Even after bankruptcy, trapped by student debt
"The trap of student debt — even bankruptcy offers no path out under current law'
The misfortunes that brought schoolteachers Devin and Sarah Stang and their four young children to bankruptcy — and the loss of their house and a car in the process — were their own unique story.
They bought the house at just the wrong time. There were heavy medical expenses when, at five months pregnant, she delivered stillborn twins. And their money woes go back further: When Sarah's college softball team pressured her to drop classes she wanted to take, she quit, lost her scholarship and had to make up the difference with loans. Devin, too, borrowed to get a master's degree. Then they struggled amid school layoffs near their Sandusky, Ohio, home.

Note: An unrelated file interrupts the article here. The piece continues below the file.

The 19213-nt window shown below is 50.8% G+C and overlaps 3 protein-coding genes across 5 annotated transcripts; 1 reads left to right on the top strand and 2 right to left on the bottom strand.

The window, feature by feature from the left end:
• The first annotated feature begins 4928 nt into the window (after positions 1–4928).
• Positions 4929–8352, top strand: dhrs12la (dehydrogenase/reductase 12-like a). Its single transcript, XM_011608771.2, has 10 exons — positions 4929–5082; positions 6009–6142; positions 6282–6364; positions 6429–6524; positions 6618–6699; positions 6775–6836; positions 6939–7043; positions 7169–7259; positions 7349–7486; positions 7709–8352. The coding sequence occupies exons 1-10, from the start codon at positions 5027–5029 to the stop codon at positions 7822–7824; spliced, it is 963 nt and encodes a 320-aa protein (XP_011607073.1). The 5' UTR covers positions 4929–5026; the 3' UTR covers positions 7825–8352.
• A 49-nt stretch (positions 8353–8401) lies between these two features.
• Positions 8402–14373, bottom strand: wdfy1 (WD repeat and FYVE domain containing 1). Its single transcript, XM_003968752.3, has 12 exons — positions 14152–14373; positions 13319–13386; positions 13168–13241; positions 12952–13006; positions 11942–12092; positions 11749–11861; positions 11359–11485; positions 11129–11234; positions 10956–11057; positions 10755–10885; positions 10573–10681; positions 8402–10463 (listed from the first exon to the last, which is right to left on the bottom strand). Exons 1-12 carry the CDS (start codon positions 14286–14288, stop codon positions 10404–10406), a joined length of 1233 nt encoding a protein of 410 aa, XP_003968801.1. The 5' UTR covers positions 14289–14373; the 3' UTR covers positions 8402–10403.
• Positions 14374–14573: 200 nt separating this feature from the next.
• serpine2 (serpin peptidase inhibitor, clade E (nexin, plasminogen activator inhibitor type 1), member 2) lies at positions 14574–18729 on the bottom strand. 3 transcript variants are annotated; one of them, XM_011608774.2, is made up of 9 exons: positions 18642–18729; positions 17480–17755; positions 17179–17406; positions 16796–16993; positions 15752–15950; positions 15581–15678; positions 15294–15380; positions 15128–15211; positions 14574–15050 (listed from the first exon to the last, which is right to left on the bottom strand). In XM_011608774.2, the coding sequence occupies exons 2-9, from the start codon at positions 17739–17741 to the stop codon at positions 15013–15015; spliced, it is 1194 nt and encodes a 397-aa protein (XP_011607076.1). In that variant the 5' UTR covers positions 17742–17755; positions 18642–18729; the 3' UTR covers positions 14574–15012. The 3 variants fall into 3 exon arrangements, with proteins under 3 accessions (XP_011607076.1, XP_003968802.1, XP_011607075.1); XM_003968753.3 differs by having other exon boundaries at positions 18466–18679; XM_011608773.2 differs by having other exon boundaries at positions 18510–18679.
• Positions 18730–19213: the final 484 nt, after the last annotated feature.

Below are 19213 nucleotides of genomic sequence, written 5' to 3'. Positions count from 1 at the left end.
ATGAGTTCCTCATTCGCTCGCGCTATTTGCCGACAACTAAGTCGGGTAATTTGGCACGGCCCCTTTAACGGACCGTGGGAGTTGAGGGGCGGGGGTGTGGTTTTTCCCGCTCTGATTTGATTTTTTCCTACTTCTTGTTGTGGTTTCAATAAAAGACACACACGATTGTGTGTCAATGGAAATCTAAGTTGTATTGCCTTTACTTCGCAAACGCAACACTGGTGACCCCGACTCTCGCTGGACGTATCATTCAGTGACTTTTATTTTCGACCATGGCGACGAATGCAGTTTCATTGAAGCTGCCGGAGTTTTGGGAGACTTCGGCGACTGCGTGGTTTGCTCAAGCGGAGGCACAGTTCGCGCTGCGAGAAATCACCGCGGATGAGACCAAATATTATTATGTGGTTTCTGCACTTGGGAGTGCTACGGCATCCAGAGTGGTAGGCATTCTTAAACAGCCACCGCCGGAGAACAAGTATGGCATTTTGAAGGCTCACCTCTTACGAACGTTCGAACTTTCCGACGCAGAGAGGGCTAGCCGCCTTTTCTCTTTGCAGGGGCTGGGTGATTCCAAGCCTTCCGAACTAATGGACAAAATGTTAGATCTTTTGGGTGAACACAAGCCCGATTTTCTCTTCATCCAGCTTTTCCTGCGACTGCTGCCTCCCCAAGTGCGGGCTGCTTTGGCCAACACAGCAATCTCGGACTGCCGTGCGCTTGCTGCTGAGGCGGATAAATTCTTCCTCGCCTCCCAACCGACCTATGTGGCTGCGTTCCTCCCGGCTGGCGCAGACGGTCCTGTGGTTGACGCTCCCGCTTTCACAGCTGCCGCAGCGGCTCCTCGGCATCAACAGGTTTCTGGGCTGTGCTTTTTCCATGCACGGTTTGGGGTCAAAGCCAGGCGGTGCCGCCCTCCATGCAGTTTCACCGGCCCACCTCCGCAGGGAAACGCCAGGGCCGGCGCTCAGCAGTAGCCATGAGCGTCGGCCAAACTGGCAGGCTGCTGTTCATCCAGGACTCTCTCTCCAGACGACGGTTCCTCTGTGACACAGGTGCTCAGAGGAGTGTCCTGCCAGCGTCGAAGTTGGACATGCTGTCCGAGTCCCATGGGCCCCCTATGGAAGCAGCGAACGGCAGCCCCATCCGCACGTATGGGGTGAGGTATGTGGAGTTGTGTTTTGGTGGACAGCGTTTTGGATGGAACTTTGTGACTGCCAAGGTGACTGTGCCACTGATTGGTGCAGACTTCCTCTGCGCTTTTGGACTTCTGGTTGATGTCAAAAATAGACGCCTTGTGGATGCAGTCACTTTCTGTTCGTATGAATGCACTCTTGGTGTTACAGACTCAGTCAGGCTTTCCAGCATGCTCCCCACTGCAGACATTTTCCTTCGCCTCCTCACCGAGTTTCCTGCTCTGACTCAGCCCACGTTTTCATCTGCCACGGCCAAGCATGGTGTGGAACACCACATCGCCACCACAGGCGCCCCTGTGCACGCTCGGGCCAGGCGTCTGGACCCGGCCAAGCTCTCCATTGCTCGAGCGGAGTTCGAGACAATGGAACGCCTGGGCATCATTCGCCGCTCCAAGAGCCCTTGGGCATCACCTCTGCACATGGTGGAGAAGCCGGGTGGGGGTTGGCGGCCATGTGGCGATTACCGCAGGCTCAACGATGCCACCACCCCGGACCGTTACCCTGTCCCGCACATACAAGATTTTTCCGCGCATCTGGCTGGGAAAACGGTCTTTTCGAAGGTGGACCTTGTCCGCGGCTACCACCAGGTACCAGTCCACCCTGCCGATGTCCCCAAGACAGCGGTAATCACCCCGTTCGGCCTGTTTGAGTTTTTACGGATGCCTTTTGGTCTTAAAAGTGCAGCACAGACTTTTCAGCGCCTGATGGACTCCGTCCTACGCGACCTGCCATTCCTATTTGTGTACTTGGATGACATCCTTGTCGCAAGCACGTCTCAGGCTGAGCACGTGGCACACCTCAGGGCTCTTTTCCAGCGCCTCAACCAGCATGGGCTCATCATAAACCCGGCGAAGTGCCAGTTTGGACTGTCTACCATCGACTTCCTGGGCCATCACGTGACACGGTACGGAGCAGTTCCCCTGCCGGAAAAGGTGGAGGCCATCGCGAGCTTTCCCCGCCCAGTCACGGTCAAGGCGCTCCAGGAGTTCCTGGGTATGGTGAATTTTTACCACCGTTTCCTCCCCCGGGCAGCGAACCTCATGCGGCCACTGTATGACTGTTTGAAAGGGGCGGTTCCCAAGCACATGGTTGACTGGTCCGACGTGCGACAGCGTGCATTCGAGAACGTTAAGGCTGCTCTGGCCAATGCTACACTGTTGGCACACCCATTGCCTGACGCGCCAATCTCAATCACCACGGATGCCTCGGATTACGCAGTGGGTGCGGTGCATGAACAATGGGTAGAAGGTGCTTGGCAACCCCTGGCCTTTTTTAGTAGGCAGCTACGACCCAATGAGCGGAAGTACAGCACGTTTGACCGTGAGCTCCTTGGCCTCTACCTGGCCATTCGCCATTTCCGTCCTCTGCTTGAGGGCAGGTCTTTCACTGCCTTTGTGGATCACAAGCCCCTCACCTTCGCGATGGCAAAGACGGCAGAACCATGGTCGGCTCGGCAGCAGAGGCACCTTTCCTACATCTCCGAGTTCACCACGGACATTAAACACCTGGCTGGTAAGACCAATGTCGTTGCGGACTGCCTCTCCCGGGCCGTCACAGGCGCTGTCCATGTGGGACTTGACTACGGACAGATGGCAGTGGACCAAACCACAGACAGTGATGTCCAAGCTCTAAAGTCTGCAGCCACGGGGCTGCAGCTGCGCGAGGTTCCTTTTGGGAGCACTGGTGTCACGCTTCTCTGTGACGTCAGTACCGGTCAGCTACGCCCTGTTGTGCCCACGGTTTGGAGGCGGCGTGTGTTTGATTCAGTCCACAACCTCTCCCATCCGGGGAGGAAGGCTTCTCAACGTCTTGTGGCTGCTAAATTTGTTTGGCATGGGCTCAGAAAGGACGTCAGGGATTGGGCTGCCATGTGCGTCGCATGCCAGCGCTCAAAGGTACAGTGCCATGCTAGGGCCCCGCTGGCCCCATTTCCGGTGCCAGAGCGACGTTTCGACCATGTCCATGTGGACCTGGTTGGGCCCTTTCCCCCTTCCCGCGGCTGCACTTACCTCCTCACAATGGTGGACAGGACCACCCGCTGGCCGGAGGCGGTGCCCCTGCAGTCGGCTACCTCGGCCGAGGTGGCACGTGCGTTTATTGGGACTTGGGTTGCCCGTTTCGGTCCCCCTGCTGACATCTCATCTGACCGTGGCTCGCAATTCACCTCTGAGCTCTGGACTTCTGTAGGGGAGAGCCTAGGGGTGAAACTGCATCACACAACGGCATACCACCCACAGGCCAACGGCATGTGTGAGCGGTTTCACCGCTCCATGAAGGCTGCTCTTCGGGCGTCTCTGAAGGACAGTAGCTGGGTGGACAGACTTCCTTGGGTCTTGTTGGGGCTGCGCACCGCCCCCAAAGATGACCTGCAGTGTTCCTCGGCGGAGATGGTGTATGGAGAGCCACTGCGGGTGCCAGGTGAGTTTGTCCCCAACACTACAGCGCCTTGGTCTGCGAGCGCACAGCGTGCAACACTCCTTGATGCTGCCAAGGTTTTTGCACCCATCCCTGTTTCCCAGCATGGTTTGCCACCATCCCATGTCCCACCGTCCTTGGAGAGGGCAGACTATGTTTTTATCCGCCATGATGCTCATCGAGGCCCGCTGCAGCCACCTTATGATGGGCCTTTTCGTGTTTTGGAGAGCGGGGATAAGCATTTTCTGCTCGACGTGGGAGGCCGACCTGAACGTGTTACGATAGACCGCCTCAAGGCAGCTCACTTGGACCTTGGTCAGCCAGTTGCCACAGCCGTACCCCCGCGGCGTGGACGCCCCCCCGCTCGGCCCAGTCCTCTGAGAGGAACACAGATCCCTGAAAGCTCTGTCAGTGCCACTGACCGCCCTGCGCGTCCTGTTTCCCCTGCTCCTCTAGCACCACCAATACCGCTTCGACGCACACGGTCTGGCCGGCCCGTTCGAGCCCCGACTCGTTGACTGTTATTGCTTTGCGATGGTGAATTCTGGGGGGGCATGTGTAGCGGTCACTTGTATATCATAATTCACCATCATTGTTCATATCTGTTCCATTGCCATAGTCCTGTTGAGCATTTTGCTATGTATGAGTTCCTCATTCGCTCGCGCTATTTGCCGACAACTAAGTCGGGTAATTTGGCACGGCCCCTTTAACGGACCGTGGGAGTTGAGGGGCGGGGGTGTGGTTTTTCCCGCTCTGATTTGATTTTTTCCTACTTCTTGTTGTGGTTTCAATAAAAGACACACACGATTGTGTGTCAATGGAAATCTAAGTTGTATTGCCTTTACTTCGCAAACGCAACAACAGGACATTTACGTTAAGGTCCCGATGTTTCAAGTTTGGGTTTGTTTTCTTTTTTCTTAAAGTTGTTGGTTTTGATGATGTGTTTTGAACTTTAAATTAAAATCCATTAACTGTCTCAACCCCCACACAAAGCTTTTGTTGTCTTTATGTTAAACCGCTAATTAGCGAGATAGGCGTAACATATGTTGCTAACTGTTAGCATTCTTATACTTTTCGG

Now, the Stangs just want a truly clean slate, financially. But even the ordeal of bankruptcy won't give it to them, and the reason is a common one: Much of their debt comes from private student loans.
Virtually any other kind of debt — including medical bills, mortgage, credit cards and car loans, even gambling losses— can be discharged in bankruptcy, allowing the "honest but unlucky" a chance to restore their footing through an arduous restructuring overseen by a court.
But under a 2005 law passed by Congress to protect lenders, private student loans fall under the same nearly-impossible-to-clear category as child support payments and criminal fines.